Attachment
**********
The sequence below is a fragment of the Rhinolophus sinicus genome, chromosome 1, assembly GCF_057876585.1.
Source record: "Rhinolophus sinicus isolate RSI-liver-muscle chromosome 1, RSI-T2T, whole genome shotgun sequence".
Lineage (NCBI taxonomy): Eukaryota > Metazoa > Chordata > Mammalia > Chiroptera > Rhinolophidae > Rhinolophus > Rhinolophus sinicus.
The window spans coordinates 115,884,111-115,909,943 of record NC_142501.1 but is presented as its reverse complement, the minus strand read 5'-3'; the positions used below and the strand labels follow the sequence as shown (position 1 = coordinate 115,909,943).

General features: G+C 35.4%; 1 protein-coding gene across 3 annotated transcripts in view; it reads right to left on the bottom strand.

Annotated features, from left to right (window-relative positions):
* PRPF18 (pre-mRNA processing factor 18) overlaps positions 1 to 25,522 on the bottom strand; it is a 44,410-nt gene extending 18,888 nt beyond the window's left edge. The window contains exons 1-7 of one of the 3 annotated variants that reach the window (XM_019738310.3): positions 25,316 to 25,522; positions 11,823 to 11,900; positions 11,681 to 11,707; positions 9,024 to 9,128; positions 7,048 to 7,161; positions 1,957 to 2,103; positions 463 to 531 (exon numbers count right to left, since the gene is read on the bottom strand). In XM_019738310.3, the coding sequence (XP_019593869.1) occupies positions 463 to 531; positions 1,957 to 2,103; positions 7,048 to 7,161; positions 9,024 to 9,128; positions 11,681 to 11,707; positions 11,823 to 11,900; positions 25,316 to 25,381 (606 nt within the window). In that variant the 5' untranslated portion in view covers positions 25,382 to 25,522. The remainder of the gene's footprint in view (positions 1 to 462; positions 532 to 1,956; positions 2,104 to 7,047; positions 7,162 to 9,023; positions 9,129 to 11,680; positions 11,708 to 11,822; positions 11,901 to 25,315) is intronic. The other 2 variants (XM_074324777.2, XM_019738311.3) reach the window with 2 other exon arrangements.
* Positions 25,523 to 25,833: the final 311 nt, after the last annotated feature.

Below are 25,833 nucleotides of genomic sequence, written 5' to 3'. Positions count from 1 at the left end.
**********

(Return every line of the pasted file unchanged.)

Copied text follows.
The sequence below is a fragment of the Rhinolophus sinicus genome, chromosome 1, assembly GCF_057876585.1.
Source record: "Rhinolophus sinicus isolate RSI-liver-muscle chromosome 1, RSI-T2T, whole genome shotgun sequence".
Lineage (NCBI taxonomy): Eukaryota > Metazoa > Chordata > Mammalia > Chiroptera > Rhinolophidae > Rhinolophus > Rhinolophus sinicus.
The window spans coordinates 115,884,111-115,909,943 of record NC_142501.1 but is presented as its reverse complement, the minus strand read 5'-3'; the positions used below and the strand labels follow the sequence as shown (position 1 = coordinate 115,909,943).

General features: G+C 35.4%; 1 protein-coding gene across 3 annotated transcripts in view; it reads right to left on the bottom strand.

Annotated features, from left to right (window-relative positions):
* PRPF18 (pre-mRNA processing factor 18) overlaps positions 1 to 25,522 on the bottom strand; it is a 44,410-nt gene extending 18,888 nt beyond the window's left edge. The window contains exons 1-7 of one of the 3 annotated variants that reach the window (XM_019738310.3): positions 25,316 to 25,522; positions 11,823 to 11,900; positions 11,681 to 11,707; positions 9,024 to 9,128; positions 7,048 to 7,161; positions 1,957 to 2,103; positions 463 to 531 (exon numbers count right to left, since the gene is read on the bottom strand). In XM_019738310.3, the coding sequence (XP_019593869.1) occupies positions 463 to 531; positions 1,957 to 2,103; positions 7,048 to 7,161; positions 9,024 to 9,128; positions 11,681 to 11,707; positions 11,823 to 11,900; positions 25,316 to 25,381 (606 nt within the window). In that variant the 5' untranslated portion in view covers positions 25,382 to 25,522. The remainder of the gene's footprint in view (positions 1 to 462; positions 532 to 1,956; positions 2,104 to 7,047; positions 7,162 to 9,023; positions 9,129 to 11,680; positions 11,708 to 11,822; positions 11,901 to 25,315) is intronic. The other 2 variants (XM_074324777.2, XM_019738311.3) reach the window with 2 other exon arrangements.
* Positions 25,523 to 25,833: the final 311 nt, after the last annotated feature.

Below are 25,833 nucleotides of genomic sequence, written 5' to 3'. Positions count from 1 at the left end.